How many times a day should I put my puppy in his crate?

Discussion in 'Dog Training Forum' started by Kittypup, Aug 22, 2006.

  1. Kittypup

    Kittypup New Member

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    I am tring to "Paper/pad" train my 12 week old puppy. I'm going
    nuts with desiding the best way to do it.

    I'm using sniffing drops on the pad so he can smell where to go.
    I made my bathroom into a play pen for him with his paper/pad to go on.:p

    Every few days when he does a good job going on the paper/pad, I'm going to make the play pen bigger and bigger until he has the full run of the house.

    The thing is that, I have had some people say,"Leave him in the crate all day and only let him out for bathroom brakes." And others say "leave him in the play pen all day and see if he will go in the same spot. Only put the dog in the crate at night..."

    I really don't know what is the best way to go about this. So I'm doing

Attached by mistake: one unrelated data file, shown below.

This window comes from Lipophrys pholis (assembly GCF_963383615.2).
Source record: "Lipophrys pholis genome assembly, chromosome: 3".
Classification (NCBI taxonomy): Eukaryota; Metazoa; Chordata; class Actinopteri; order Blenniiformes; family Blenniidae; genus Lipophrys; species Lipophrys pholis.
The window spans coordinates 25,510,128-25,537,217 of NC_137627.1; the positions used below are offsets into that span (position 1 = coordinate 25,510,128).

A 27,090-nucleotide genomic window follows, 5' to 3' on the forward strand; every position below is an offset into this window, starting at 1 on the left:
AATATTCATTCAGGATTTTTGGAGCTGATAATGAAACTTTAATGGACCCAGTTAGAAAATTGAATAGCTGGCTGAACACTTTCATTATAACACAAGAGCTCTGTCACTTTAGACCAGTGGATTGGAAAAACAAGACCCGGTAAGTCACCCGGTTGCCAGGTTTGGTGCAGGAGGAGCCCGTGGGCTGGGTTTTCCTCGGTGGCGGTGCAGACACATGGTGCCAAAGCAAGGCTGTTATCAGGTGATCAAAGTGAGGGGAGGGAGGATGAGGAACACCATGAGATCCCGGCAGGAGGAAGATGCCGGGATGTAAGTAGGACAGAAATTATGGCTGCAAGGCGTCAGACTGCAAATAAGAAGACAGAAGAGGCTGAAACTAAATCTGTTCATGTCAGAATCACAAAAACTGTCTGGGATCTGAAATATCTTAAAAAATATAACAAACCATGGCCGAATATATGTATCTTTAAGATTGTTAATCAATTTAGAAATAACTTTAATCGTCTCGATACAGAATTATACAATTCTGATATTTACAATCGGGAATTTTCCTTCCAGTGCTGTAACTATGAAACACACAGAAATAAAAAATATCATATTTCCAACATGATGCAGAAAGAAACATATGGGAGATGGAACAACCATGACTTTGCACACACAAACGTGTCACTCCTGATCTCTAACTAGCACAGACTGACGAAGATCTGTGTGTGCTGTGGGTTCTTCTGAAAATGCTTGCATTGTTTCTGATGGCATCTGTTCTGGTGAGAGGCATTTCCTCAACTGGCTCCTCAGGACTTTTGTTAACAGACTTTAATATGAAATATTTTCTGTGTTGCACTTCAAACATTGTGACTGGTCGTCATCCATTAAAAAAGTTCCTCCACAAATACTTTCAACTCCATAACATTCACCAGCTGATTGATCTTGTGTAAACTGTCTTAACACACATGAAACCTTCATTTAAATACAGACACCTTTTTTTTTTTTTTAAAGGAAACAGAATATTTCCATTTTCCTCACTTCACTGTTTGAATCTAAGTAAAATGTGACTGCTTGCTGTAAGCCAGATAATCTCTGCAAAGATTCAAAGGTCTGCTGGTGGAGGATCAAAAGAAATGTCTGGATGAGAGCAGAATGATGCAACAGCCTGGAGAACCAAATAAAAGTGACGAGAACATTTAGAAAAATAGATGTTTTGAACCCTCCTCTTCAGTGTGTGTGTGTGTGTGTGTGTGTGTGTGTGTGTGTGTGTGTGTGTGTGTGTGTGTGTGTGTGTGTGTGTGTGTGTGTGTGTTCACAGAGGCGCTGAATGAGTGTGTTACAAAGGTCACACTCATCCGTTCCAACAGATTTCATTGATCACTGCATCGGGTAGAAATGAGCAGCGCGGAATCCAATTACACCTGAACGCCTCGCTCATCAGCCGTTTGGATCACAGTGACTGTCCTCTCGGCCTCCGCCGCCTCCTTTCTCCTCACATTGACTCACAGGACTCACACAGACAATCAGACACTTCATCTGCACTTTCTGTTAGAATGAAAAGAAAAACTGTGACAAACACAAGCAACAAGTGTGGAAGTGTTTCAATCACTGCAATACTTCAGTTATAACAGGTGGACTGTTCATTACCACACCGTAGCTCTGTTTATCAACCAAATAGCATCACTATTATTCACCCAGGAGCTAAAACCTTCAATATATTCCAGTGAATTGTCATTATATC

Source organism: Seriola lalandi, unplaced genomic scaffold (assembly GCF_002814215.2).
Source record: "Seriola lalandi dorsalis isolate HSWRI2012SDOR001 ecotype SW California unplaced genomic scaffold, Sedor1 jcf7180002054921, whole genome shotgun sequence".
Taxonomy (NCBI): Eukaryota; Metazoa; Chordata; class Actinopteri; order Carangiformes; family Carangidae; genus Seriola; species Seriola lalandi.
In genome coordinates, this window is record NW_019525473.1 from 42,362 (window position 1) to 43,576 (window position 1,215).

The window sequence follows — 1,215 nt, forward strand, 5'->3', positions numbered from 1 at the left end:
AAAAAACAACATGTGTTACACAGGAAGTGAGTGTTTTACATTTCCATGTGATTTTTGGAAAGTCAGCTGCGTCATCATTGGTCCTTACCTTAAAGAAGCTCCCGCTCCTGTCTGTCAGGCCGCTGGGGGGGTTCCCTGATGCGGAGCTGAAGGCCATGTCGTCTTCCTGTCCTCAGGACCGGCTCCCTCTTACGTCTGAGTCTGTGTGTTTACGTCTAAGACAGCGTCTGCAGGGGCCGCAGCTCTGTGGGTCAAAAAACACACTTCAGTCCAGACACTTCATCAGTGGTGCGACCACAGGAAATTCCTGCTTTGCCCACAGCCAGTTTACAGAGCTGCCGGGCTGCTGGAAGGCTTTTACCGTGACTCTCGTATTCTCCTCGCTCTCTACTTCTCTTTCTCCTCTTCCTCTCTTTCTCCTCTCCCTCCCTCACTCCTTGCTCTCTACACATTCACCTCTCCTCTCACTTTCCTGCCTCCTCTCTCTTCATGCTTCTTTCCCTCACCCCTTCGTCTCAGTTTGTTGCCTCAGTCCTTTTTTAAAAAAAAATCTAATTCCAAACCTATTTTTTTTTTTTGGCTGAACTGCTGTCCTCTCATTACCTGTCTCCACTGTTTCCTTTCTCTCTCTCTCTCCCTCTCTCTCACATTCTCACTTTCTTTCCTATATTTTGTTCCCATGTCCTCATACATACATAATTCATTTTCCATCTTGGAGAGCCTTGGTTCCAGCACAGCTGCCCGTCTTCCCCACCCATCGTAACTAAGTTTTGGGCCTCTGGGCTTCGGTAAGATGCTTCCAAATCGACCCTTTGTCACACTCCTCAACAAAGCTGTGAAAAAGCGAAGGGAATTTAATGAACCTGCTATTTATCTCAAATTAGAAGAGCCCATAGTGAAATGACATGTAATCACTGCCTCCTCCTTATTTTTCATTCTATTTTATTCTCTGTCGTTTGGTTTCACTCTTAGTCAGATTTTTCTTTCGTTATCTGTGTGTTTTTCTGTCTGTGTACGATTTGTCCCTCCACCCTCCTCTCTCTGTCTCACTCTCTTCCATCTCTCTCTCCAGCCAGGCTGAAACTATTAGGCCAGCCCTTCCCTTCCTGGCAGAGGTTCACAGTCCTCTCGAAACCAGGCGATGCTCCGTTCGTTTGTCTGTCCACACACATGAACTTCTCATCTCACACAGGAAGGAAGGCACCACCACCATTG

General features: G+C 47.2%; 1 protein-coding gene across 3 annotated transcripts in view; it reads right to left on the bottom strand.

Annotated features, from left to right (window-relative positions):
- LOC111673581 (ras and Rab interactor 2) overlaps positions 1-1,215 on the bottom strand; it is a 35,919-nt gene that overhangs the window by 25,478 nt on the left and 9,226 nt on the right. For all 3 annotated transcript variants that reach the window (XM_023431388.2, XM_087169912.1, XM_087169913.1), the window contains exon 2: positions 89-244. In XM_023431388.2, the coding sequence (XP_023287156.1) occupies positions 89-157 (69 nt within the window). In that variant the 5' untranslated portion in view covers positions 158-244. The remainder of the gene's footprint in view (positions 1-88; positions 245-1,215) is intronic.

half and half. I let him play in the pen for an hour then I put him in the crate for 3 hours then let him out again. I really don't know whats best. :confused:

    I walk him 3 times a day too. When ever he gos to take a pee or poop.
    I say "Bathroom" And give him a treat. I'm hoping I can also use voice command to get him to go on the paper/pads too. I'm really trying here.
    Any ideas?
     
  2. Roxy's CD

    Roxy's CD New Member

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    OK, I'll try to keep this short. :) Keep in mind, this is how *I* did it, there are other ways to do things, but this is what worked best for both of my guys.

    My guys were never crated for long periods of time, and NEVER at night.